He said the peak traffic would be about 77 vehicles an hour and those hours would be Friday evenings from 4 to 7 and Sunday mornings from 7 to 10. Average traffic is currently about 16 to 20 cars an hour and a count found 140 cars a day.
The planners asked no more questions and set no extra conditions.
Goodrich said "peak" meant when all assets on the site were full and that would be between four and 10 times a year.
"So it's an absolute full capacity, which is generally a highly unlikely scenario because a lot of the folks that will be having weddings will also be booking the locations," he said. "So we'll be minimizing their traffic by capturing a lot of those folks."
Goodrich said they had hired engineers to do their studies and they had gone out of their way to work with neighbors, including spending time with Grinnell looking over the property. They had also been working with Grinnell to try to get access to property owned by Herb Allen Jr. to allow bicyclists to cross it to get to Greylock Works — and keep them off the road. It would be the first phase in approaching other private property owners.
"I respect your opinion, I do. It's an individual personal opinion," Goodrich said. "But I want to be clear that we've spent a lot of time here and so to use that information in a way that implies that we were not trying to be considerate, conscientious neighbors, I just feel it's important that the group hear that."
Goodrich added that site would be a high-priced, luxury venue for people who wanted to spend time recreating in the outdoors, not having keggers. He would be living next to the venue and policies would be in place discourage noise and excessive drinking.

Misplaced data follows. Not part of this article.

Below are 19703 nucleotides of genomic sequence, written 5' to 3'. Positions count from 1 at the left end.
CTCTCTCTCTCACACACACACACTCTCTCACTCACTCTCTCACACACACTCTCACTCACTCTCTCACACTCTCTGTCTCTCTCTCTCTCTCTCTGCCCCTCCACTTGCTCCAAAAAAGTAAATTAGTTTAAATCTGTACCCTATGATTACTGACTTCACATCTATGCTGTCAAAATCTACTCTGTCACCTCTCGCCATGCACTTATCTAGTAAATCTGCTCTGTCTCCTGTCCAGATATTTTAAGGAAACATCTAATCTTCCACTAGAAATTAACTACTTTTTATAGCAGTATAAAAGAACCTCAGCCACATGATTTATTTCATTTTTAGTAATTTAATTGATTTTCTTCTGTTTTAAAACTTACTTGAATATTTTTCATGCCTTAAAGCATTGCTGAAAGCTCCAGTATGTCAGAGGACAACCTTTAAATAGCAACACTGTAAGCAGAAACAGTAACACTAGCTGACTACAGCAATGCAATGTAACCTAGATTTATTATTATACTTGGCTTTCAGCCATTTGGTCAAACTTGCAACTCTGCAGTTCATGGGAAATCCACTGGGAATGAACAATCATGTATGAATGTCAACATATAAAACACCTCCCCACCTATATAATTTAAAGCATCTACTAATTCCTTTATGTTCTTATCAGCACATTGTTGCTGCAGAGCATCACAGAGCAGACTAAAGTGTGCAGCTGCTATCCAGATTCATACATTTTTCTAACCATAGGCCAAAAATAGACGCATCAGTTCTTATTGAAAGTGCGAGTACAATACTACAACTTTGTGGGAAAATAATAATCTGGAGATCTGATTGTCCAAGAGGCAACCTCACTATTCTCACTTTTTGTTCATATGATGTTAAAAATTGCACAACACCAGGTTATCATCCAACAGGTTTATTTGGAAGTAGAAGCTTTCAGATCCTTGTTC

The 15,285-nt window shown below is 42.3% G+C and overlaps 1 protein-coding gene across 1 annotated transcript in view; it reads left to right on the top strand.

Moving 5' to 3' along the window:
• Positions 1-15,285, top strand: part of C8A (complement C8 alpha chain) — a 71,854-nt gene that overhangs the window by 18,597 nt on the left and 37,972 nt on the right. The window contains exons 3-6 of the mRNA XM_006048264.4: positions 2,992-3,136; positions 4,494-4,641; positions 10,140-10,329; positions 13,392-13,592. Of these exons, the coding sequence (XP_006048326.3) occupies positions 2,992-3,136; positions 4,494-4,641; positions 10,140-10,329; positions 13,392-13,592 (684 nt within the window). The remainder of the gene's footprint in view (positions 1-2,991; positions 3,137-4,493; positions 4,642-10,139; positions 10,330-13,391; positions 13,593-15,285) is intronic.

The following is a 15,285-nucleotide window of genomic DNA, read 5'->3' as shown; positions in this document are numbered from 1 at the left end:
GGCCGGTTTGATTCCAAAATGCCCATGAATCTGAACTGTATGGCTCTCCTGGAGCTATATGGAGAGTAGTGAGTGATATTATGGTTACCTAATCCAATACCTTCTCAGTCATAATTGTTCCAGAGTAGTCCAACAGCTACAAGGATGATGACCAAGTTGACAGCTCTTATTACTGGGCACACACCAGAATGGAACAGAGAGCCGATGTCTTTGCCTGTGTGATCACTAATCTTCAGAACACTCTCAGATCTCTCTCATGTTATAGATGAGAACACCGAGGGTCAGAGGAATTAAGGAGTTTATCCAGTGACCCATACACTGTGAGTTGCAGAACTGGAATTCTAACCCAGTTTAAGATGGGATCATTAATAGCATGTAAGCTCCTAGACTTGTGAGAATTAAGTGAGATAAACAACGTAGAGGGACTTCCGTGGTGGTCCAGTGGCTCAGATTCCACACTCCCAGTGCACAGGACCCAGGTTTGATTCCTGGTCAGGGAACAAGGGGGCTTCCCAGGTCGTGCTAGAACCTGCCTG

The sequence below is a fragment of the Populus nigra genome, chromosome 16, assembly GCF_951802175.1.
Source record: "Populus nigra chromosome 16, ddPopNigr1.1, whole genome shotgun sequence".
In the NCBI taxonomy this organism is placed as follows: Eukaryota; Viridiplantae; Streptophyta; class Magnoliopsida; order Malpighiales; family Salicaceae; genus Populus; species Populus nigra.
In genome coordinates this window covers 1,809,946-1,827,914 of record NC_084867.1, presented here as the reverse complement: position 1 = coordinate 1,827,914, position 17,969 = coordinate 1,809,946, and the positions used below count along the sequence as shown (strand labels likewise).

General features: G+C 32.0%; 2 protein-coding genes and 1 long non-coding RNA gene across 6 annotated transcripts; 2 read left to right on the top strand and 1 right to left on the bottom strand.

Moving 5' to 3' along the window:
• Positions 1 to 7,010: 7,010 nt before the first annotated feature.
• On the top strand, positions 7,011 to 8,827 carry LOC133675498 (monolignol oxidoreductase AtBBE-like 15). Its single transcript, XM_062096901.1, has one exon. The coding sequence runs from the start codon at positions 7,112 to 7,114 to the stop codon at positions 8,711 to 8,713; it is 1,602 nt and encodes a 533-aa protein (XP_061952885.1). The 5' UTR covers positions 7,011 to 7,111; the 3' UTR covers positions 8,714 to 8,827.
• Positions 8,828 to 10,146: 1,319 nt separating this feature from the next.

"I have children, I don't want people driving drunk or fast down the road by my house or your house," he said.
He said the group had also met with public safety officials and emergency responders who had no concerns about emergency access, traffic or propane deliveries. The Fire Department, in fact, had queried about using the pond as a water reserve and staging wilderness response courses at the site.
Goodrich pointed out that parts of Reservoir Road and Notch Road are designated scenic byways by the state and appear on maps as access roads to Mount Greylock. The state's tallest summit averages about 200,000 visitors a year.
Grinnell, however, had urged the board to reject the project based elements being a detriment to the area and cast doubt on the veracity of Goodrich's statements about his personal conversations with public safety officials.
"They can tell you anything they want to tell you to try to get the project through," he said. "But unless there's somebody submitting something from an independent authority, not aligned with this petition, I think the testimony should be eliminated."
Building Inspector William Meranti, who also lives on Notch Road, affirmed Goodrich's information.
"All I can tell you is that I have spoken to those people and the information by Mr. Goodrich is accurate," he said, "And whether you believe them or not, I can't speak to that."
He continued that he was not opposed to the project and noted that speeding and car accidents can occur on Main Street.
"The applicant, in my opinion, and it's my opinion, has gone above and beyond most applicants that have come before the board to put the minds at ease of their neighbors," Meranti said. "I've been standing here quietly saying nothing because I understand. You don't want to hear from me. I work for the city, but I'm also a neighbor. And I'm a tireless supporter on my own personal level of this project. Because I think that it's good for the city and I think that it's been well thought out. And I would be affected if it was negative. And I don't feel that I will."
Also rising in support of the project was City Councilor Joshua Moran, who said recreation will help grow the community as Massachusetts Museum of Contemporary Art did with art 20 years ago.
"The northwest corner of the state and, more specifically North Adams, is primed for outdoor recreation to become a main economic driver possibly on par with art and culture," he said. "Mount Greylock State Reservation is at our doorstep and we as a community must work together with folks like Keenan and Foster to make sure that we embrace this economic wave and not let it pass us by."